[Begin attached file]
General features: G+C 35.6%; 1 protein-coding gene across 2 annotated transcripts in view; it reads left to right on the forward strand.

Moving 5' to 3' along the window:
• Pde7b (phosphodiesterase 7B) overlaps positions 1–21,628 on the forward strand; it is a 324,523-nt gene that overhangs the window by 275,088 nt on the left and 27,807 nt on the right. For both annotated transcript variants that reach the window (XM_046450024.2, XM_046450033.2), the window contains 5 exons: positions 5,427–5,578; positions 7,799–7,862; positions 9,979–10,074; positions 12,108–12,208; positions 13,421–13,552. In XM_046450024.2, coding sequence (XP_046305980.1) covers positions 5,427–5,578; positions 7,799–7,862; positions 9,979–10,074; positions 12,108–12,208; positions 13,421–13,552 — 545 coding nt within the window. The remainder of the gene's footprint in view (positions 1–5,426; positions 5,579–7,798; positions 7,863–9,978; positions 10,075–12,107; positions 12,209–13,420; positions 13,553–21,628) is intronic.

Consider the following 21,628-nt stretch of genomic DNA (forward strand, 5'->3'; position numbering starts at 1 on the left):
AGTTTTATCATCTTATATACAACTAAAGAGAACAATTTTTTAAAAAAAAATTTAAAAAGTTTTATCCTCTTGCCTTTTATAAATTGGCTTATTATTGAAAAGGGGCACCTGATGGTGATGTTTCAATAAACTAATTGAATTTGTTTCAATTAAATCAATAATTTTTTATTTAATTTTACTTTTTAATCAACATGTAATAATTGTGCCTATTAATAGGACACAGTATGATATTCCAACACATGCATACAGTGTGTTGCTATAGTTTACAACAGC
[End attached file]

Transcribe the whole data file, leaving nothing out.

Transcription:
General features: G+C 35.6%; 1 protein-coding gene across 2 annotated transcripts in view; it reads left to right on the forward strand.

Moving 5' to 3' along the window:
• Pde7b (phosphodiesterase 7B) overlaps positions 1–21,628 on the forward strand; it is a 324,523-nt gene that overhangs the window by 275,088 nt on the left and 27,807 nt on the right. For both annotated transcript variants that reach the window (XM_046450024.2, XM_046450033.2), the window contains 5 exons: positions 5,427–5,578; positions 7,799–7,862; positions 9,979–10,074; positions 12,108–12,208; positions 13,421–13,552. In XM_046450024.2, coding sequence (XP_046305980.1) covers positions 5,427–5,578; positions 7,799–7,862; positions 9,979–10,074; positions 12,108–12,208; positions 13,421–13,552 — 545 coding nt within the window. The remainder of the gene's footprint in view (positions 1–5,426; positions 5,579–7,798; positions 7,863–9,978; positions 10,075–12,107; positions 12,209–13,420; positions 13,553–21,628) is intronic.

Consider the following 21,628-nt stretch of genomic DNA (forward strand, 5'->3'; position numbering starts at 1 on the left):
AGTTTTATCATCTTATATACAACTAAAGAGAACAATTTTTTAAAAAAAAATTTAAAAAGTTTTATCCTCTTGCCTTTTATAAATTGGCTTATTATTGAAAAGGGGCACCTGATGGTGATGTTTCAATAAACTAATTGAATTTGTTTCAATTAAATCAATAATTTTTTATTTAATTTTACTTTTTAATCAACATGTAATAATTGTGCCTATTAATAGGACACAGTATGATATTCCAACACATGCATACAGTGTGTTGCTATAGTTTACAACAGC